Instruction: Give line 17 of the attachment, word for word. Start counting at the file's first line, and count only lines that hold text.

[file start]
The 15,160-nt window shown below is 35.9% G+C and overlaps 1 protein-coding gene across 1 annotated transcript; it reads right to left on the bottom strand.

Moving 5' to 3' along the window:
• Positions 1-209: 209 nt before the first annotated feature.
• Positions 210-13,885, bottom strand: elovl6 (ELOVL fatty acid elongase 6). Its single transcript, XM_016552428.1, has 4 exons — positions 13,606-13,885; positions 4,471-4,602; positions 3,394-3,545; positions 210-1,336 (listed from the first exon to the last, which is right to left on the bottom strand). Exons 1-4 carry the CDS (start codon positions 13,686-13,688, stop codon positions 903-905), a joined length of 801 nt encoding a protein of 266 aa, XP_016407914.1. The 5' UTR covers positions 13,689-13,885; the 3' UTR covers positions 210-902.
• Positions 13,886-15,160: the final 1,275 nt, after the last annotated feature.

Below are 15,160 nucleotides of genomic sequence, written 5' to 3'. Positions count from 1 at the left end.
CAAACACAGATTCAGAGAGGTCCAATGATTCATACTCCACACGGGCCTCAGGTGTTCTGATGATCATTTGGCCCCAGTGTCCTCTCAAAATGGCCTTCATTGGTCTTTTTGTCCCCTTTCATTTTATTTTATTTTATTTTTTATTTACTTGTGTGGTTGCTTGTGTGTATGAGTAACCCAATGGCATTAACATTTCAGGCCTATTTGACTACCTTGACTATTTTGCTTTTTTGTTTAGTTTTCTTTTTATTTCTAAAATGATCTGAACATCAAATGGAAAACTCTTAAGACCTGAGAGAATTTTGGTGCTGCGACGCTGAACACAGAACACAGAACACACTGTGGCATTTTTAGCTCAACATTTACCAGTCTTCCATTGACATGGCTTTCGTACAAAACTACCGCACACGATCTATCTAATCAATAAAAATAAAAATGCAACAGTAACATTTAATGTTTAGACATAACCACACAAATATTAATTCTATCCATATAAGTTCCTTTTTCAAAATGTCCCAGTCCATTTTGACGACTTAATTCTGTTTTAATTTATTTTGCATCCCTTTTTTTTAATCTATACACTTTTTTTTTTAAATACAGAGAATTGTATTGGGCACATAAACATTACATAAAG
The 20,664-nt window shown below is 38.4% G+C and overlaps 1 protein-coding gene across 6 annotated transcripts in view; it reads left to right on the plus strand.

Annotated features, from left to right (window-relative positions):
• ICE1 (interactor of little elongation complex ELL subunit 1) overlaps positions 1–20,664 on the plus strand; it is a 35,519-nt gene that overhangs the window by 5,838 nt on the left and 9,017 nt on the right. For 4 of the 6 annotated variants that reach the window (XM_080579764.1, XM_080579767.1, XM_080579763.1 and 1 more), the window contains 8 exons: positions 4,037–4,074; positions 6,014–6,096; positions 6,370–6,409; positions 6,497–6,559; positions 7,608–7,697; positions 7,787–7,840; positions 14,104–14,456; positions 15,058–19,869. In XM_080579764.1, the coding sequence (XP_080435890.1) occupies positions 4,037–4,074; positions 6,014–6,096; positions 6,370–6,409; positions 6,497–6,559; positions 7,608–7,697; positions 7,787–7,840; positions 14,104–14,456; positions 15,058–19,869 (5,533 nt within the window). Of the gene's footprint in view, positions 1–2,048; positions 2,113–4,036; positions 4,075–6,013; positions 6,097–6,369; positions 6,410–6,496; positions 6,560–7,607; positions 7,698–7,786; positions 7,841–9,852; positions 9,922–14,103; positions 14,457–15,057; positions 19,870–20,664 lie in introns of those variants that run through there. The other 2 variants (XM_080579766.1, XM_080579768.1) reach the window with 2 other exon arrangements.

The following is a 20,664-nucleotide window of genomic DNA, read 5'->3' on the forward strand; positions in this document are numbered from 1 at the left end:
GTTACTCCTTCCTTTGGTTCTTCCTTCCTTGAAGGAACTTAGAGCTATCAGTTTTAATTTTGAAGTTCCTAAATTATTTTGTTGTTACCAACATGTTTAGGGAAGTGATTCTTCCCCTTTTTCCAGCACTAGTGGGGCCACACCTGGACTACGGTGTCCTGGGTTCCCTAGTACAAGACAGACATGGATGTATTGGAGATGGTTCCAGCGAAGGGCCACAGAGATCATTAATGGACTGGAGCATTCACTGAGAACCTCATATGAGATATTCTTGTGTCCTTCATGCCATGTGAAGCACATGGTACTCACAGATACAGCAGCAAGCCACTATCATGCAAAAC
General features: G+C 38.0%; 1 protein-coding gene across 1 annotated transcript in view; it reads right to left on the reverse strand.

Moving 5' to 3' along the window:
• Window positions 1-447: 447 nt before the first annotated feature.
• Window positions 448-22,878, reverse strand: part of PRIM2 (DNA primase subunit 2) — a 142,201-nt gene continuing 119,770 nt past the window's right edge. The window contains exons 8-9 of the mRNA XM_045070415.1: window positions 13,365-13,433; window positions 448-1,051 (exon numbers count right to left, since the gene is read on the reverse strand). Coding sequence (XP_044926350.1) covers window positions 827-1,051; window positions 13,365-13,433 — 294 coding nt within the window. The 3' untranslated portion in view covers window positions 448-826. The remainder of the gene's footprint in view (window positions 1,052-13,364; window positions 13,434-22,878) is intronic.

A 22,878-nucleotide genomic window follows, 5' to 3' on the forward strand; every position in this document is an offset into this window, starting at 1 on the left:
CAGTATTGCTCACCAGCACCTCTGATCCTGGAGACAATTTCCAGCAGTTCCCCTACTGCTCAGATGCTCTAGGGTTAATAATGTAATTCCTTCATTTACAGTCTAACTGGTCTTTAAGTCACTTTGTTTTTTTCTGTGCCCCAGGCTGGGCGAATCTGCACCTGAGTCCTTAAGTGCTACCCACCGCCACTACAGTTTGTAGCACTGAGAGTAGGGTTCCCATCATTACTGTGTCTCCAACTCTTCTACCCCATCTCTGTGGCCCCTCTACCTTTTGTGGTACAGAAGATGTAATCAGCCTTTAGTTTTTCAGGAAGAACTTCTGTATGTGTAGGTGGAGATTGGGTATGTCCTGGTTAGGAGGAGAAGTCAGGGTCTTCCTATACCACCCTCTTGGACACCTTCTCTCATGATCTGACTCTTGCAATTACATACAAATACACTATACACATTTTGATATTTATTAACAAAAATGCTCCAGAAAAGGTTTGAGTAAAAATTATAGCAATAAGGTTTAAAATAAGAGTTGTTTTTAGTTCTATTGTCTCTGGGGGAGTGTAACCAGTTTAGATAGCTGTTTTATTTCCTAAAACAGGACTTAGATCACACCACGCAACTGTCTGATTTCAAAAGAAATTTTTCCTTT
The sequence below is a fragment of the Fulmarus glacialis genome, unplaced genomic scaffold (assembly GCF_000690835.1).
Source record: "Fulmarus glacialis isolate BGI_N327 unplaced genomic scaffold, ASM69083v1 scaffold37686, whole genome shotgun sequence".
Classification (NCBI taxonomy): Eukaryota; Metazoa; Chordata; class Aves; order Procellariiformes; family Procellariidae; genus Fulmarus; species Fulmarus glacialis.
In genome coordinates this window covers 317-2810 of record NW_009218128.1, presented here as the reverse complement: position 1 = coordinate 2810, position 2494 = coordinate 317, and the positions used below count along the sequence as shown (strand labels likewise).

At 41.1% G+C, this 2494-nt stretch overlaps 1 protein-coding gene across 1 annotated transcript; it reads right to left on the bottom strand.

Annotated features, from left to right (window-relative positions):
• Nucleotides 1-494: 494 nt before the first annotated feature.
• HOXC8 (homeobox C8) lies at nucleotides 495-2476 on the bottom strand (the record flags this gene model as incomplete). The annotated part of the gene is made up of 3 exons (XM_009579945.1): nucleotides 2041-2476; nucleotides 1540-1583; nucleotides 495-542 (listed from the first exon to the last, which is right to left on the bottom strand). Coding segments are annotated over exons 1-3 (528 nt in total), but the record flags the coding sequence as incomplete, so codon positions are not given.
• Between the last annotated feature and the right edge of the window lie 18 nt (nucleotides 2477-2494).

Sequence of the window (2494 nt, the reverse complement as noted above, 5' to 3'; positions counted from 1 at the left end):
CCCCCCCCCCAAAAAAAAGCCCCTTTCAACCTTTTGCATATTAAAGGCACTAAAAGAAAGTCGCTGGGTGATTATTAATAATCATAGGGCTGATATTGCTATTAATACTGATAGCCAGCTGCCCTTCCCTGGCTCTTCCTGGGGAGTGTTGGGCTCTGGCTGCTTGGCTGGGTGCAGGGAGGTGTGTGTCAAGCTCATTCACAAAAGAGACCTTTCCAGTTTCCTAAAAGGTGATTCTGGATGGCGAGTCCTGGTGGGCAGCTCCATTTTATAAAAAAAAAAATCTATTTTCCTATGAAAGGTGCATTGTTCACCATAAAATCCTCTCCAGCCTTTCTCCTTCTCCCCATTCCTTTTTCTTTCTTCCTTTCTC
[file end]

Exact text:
A 22,878-nucleotide genomic window follows, 5' to 3' on the forward strand; every position in this document is an offset into this window, starting at 1 on the left: